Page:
MHL provides information, suggestions and introductions, but we are not doctors and we cannot give medical advice.
MHL (PPM Consult Ltd.) introduces patients to hospitals and treatment centres with the latest medical technologies, special expertise or where we believe the standards of care or medical equipment to be exceptional.
We do not arrange or provide diagnostic services or treatments ourselves and we shall not be responsible for the outcome of any treatment or for failure to diagnose or treat.
Ion beam therapy is much more powerful than proton therapy, with advantages for treating larger, deeper or more stubborn cancer tumours.
Advantage of ion beam therapy
However a beam of carbon ions has about three times the biological effectiveness of a proton beam.
Like proton therapy, ion beam therapy can be delivered with great accuracy. This means that the maximum safe dose to a tumour site can be much higher than is possible with conventional radiotherapy.
The chart compares X-ray therapy (orange) with protons (dark blue) and carbon ions (light blue).
Carbon ions improve this profile further. Even greater concentration on the target tumour means that higher power can be used safely to treat even stubborn tumours.
Applications for ion beam therapy
Ion beam therapy can be used to great advantage in treating bone and soft tissue tumours, especially where nearby organs are particularly sensitive to radiation damage.
Slow growing and oxygen-poor tumours are also good targets for ion beam therapy, as well as tumours which have been treated by radiotherapy but which then reoccur.
Ion beam therapy for children
Growing tissue is especially vulnerable to damage by radiation, so use of proton or ion beam therapy instead of radiotherapy greatly reduces the risk of hormone and growth disorders and the risk of secondary cancers arising in later years.
Proton therapy and ion beam therapy both use charged particles rather than the X-rays used in radiotherapy, so collectively they are known as different forms of particle therapy.
As the lightest element, the nucleus of a hydrogen atom consists of a single proton, with one electron cirling around it. When the electron is stripped away the resulting hydrogen ion can be used in proton beam therapy (above).
All other elements contain a mixture of protons and neutrons at their nucleus, so they have much greater mass.
Ion beam therapy typically uses ions of carbon, oxygen or helium instead of single protons, so the particles which strike the tumour are heavier.
This assists greatly in the treatment of stubborn tumours and it further safeguards sensitive organs such as the heart or spinal nerves from damage caused by radiation spilling over from the desired target.
Greater effectiveness and higher accuracy of ion beam therapy - click to expand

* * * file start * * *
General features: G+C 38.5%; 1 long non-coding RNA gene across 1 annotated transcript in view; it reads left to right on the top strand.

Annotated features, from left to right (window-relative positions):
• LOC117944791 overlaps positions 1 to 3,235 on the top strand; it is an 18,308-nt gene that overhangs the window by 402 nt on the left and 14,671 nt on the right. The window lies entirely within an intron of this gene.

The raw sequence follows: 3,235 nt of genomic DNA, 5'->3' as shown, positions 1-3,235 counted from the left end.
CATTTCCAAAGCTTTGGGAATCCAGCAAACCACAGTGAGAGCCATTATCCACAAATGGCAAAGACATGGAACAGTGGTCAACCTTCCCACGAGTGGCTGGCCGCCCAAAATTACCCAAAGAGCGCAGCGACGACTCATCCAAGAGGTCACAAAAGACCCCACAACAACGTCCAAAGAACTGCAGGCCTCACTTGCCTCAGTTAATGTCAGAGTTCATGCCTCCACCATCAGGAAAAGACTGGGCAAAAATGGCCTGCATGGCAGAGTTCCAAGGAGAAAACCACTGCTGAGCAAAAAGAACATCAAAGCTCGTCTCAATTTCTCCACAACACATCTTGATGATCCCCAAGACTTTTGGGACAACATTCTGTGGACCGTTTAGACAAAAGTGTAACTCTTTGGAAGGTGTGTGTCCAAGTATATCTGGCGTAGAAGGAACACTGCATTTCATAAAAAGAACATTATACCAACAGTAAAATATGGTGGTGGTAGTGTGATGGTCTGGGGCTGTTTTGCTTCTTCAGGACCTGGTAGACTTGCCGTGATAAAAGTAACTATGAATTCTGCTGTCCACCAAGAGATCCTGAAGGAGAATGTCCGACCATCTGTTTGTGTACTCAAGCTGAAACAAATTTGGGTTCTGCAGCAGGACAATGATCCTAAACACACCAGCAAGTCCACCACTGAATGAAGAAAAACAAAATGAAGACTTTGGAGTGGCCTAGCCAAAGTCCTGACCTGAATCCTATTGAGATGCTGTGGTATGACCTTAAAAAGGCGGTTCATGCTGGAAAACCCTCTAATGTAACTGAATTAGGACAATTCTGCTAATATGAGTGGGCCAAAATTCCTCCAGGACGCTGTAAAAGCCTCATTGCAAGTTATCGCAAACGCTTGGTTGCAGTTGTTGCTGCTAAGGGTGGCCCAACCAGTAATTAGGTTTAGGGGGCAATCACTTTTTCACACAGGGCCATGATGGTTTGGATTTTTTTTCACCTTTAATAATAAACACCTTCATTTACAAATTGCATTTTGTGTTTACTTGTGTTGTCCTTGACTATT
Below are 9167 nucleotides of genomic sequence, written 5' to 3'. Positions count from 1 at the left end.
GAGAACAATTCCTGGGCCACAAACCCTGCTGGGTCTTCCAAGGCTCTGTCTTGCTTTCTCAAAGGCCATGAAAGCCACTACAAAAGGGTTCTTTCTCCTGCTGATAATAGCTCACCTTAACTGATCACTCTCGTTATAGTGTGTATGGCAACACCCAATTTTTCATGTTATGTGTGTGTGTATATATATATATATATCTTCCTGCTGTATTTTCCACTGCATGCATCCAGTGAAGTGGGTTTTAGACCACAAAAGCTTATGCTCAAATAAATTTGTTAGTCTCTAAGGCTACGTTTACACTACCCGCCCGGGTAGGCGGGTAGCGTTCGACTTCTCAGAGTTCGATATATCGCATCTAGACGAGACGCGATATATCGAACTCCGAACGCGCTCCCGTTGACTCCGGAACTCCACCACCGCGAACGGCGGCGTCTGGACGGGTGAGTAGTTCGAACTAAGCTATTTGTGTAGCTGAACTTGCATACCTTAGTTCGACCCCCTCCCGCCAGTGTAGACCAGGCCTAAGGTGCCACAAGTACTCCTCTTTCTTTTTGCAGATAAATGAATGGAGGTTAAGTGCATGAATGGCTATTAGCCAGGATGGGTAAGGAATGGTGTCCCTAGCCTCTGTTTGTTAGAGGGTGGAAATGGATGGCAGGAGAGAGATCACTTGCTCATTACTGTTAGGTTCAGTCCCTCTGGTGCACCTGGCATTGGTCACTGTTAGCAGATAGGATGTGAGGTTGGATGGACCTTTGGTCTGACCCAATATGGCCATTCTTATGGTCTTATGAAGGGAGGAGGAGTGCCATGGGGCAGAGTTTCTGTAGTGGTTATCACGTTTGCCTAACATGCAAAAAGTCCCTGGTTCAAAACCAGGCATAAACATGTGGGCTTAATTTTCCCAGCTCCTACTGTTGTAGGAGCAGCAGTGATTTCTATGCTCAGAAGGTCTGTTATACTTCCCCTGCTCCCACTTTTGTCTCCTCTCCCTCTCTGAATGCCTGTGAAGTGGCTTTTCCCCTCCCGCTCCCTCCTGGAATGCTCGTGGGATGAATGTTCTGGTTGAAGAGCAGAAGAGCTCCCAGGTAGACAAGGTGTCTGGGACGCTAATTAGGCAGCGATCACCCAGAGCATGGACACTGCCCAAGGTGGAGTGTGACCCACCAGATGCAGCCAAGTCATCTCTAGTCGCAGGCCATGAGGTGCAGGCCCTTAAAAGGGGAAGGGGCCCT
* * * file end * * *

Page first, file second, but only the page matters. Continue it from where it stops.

Scientists at the CERN large hadron collider project near Geneva had long planned a new ion beam therapy cancer centre, where their particle physics research could be put to medical use.
MedAustron is now open and we are proud that MHL was invited to introduce suitable patients to their Medical Director from the very start.
You can also have their case assessed for CyberKnife radiosurgery, robotic surgery and other treatments at university hospitals in Europe and USA.
Just make a single enquiry and we will discuss the options with you.
When a proton beam has to travel further within a patient, either because the tumour is deep-seated or because the patient is physically large, a little more of the therapeutic radiation travels beyond the target tumour.
This is very much lower than with conventional radiotherapy, but the effect is measurable. With ion beams however, this unwanted radiation beyond the tumour can be reduced further.
Are there any disadvantages to ion beam therapy?
Ion beams require much greater energies than proton beams, so the generation and delivery processes are different.
In practice this means that most treatment centres geared for delivery of ion beam therapy usually have to sacrifice some accuracy when delivering proton therapy.
However MHL works with MedAustron, who have invested in a special, advanced delivery system (gantry) to avoid this problem. This ensures that there is no compromise on delivering the optimum treatment for each patient.
X-rays (radiotherapy) deliver radiation to tissues in front of and behind the target, whilst protons deliver a peak of radiation to the tumour with much lower radiation before and very little after.
These include brain tumours and tumour of the spinal cord, eyes, liver or lungs.
Combined ion and proton beam therapy available through the MHL enquiry service
We work directly with Prof. Eugen Hug, one of the leading particle therapy specialists in the world.
Better for deeper tumours or larger patients
The latest ion beam therapy is powerful enough to kill even stubborn tumours, whilst greatly reducing side effects common to other radiation treatments.